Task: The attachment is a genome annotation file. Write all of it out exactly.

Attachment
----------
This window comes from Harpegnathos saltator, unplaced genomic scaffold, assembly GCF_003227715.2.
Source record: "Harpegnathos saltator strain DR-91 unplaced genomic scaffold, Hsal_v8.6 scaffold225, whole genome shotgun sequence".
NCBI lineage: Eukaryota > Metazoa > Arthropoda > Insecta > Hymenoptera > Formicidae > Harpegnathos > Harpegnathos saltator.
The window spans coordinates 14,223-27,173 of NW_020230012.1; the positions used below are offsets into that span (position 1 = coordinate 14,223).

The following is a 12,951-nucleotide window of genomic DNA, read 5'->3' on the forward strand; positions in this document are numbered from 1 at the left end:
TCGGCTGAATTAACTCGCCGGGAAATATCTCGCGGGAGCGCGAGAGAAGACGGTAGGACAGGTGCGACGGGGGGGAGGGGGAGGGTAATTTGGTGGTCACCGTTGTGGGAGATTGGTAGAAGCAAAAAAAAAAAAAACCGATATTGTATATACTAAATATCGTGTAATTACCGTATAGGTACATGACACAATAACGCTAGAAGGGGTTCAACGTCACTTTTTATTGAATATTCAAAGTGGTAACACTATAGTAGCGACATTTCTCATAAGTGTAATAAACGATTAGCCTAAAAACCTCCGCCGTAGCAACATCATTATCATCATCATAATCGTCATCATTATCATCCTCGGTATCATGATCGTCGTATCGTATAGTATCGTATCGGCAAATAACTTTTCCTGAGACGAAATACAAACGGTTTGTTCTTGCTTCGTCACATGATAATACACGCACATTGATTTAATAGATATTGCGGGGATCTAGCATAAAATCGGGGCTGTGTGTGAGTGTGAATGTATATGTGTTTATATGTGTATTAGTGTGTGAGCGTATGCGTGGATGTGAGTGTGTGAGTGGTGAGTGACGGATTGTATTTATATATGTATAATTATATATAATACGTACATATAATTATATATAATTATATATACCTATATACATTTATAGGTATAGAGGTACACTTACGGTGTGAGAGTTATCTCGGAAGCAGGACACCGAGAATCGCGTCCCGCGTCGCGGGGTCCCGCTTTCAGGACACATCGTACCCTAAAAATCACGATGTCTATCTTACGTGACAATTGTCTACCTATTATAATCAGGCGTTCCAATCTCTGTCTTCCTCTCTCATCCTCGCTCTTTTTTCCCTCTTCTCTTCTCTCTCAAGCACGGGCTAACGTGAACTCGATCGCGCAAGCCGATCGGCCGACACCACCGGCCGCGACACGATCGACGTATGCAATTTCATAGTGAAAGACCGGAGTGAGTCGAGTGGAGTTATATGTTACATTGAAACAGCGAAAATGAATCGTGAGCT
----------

This window comes from Harpegnathos saltator, unplaced genomic scaffold, assembly GCF_003227715.2.
Source record: "Harpegnathos saltator strain DR-91 unplaced genomic scaffold, Hsal_v8.6 scaffold225, whole genome shotgun sequence".
NCBI lineage: Eukaryota > Metazoa > Arthropoda > Insecta > Hymenoptera > Formicidae > Harpegnathos > Harpegnathos saltator.
The window spans coordinates 14,223-27,173 of NW_020230012.1; the positions used below are offsets into that span (position 1 = coordinate 14,223).

The following is a 12,951-nucleotide window of genomic DNA, read 5'->3' on the forward strand; positions in this document are numbered from 1 at the left end:
TCGGCTGAATTAACTCGCCGGGAAATATCTCGCGGGAGCGCGAGAGAAGACGGTAGGACAGGTGCGACGGGGGGGAGGGGGAGGGTAATTTGGTGGTCACCGTTGTGGGAGATTGGTAGAAGCAAAAAAAAAAAAAACCGATATTGTATATACTAAATATCGTGTAATTACCGTATAGGTACATGACACAATAACGCTAGAAGGGGTTCAACGTCACTTTTTATTGAATATTCAAAGTGGTAACACTATAGTAGCGACATTTCTCATAAGTGTAATAAACGATTAGCCTAAAAACCTCCGCCGTAGCAACATCATTATCATCATCATAATCGTCATCATTATCATCCTCGGTATCATGATCGTCGTATCGTATAGTATCGTATCGGCAAATAACTTTTCCTGAGACGAAATACAAACGGTTTGTTCTTGCTTCGTCACATGATAATACACGCACATTGATTTAATAGATATTGCGGGGATCTAGCATAAAATCGGGGCTGTGTGTGAGTGTGAATGTATATGTGTTTATATGTGTATTAGTGTGTGAGCGTATGCGTGGATGTGAGTGTGTGAGTGGTGAGTGACGGATTGTATTTATATATGTATAATTATATATAATACGTACATATAATTATATATAATTATATATACCTATATACATTTATAGGTATAGAGGTACACTTACGGTGTGAGAGTTATCTCGGAAGCAGGACACCGAGAATCGCGTCCCGCGTCGCGGGGTCCCGCTTTCAGGACACATCGTACCCTAAAAATCACGATGTCTATCTTACGTGACAATTGTCTACCTATTATAATCAGGCGTTCCAATCTCTGTCTTCCTCTCTCATCCTCGCTCTTTTTTCCCTCTTCTCTTCTCTCTCAAGCACGGGCTAACGTGAACTCGATCGCGCAAGCCGATCGGCCGACACCACCGGCCGCGACACGATCGACGTATGCAATTTCATAGTGAAAGACCGGAGTGAGTCGAGTGGAGTTATATGTTACATTGAAACAGCGAAAATGAATCGTGAGCT